The largest privately owned Namibian university, the International University of Management (IUM), which offers degree and diploma courses to thousands of Namibians and SADC students recently achieved another academic milestone when it trained a group of Nigerian professionals.
IUM says that in recent years it has experienced exponential growth and has already expanded its footprint to other African countries, and offers quality academic courses in collaboration with other universities.
The institution recently took another step forward when it offered a certificate course to staff of the Medical and Health Workers Union of Nigeria (MHWUN), which sought its services to train its senior staff in Advanced Strategic Management.
IUM offered the course to MHWUN in Windhoek during April 2017.
The visit to Namibia gave MHWUN leaders the opportunity to undertake a comparative analysis of the Nigerian and Namibian public sector health systems.
In addition, it allowed the union’s staff to receive training in a number of areas with a view to using the knowledge acquired to optimise the management performance of the MHWUN.
The training covered the following topics: Strategic Leadership and Governance; Strategic Intelligence and Analytics, Systems Thinking and Strategic Decision Making, Managing Strategic Change and Reforms as well as Strategic Risk Determination and Management.
Speaking on behalf of the Nigerian delegation Dr Biobelemoye Joy Josiah, the national president of the union and leader of the delegation, thanked IUM for the training opportunity and its well-articulated method of teaching, which he said benefited its delegation immensely.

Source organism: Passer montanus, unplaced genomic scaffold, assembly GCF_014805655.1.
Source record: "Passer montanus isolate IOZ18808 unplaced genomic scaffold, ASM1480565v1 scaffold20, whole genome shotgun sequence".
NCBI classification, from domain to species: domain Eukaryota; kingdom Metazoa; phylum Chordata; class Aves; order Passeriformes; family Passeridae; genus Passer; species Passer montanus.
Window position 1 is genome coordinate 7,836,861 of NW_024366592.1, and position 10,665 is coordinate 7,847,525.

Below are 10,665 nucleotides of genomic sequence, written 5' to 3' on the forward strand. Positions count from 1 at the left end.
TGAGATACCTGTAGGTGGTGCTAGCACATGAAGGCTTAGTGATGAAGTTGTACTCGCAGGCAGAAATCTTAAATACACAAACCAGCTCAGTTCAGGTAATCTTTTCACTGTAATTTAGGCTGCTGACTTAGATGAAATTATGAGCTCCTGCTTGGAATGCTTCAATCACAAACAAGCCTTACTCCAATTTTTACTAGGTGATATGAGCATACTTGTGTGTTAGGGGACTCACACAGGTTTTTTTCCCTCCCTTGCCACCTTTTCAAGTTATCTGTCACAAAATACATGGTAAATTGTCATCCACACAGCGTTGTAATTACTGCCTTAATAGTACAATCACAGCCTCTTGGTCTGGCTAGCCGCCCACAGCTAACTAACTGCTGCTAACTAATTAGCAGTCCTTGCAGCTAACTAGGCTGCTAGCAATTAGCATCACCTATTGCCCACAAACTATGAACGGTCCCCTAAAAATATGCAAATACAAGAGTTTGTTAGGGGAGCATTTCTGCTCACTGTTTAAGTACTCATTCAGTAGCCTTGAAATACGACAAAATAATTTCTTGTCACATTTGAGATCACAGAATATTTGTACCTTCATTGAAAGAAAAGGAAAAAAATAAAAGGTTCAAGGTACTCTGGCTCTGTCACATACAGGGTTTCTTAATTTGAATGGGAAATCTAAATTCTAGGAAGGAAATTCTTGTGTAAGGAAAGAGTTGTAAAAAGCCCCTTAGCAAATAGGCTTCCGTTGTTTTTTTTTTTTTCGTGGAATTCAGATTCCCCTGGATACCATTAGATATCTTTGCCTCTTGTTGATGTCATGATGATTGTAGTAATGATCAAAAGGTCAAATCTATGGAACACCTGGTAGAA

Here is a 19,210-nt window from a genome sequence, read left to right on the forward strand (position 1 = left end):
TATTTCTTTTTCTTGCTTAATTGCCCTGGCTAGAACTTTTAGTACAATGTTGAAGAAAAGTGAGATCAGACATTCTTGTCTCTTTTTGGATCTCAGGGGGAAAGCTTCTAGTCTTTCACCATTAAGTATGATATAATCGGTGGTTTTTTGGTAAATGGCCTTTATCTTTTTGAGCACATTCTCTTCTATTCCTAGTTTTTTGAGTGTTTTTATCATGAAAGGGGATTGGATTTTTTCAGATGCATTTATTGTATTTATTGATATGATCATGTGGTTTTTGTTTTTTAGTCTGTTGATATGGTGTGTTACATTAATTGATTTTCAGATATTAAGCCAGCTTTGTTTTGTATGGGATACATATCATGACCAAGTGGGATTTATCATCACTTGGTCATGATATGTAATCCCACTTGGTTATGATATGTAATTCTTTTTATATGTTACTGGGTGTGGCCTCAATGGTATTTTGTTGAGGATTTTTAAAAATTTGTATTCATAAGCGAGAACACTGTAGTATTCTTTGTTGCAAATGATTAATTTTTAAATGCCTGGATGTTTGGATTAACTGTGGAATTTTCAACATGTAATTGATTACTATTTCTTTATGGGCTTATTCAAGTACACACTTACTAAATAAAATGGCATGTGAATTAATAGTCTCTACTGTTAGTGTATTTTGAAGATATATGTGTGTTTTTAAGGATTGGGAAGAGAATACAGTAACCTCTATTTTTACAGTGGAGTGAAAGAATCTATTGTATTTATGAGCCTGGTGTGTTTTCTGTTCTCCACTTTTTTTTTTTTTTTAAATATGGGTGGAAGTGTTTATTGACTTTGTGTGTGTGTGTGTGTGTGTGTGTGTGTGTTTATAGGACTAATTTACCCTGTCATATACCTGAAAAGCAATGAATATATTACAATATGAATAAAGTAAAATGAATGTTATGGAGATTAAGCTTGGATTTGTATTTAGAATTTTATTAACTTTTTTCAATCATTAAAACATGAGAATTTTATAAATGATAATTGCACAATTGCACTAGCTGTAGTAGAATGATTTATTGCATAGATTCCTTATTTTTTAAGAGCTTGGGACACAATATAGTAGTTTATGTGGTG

Dr David Namwandi, the founder and Chairperson of the IUM Governing Council, awarded certificates to the participants.
In his address, Dr Namwandi extended a passionate plea to African countries to work together in all spheres of life including education and training to further develop mother Africa.
He recalled that during Namibia’s long and bitter struggle for independence, Nigeria used to train many young Namibian and South African exiles in various disciplines.
It was therefore heartening, to see Namibians 27 years after Independence reciprocating this good gesture.
He further pointed out that Africa had now developed its skills, expertise and knowledge, sufficiently enough to interchangeably train its own people among itself. He thus called African countries to strengthen cooperation in this crucial area of education and training.
Namwandi disclosed that negotiations between MHWUN and IUM to establish an IUM Executive MBA programme, which IUM would offer and manage were at an advanced stage.
Nigeria would send high-ranking officials from various social sectors to the programme within this year.
Speaking at the same occasion, the newly appointed IUM director for its Centre for Improved Institutional Performance (CIIP), Joel Talbot, said the Centre would strive to become a forum of excellence in leadership skills for executives on all levels.
CIIP will have the responsibility of managing the IUM Executive MBA programme.
Talbot invited companies, organisations as well as government offices to contact his office with regard to the courses offered. He encouraged businesses to visit the Dorado Park Campus or visit the IUM website www.ium.edu.na for more details.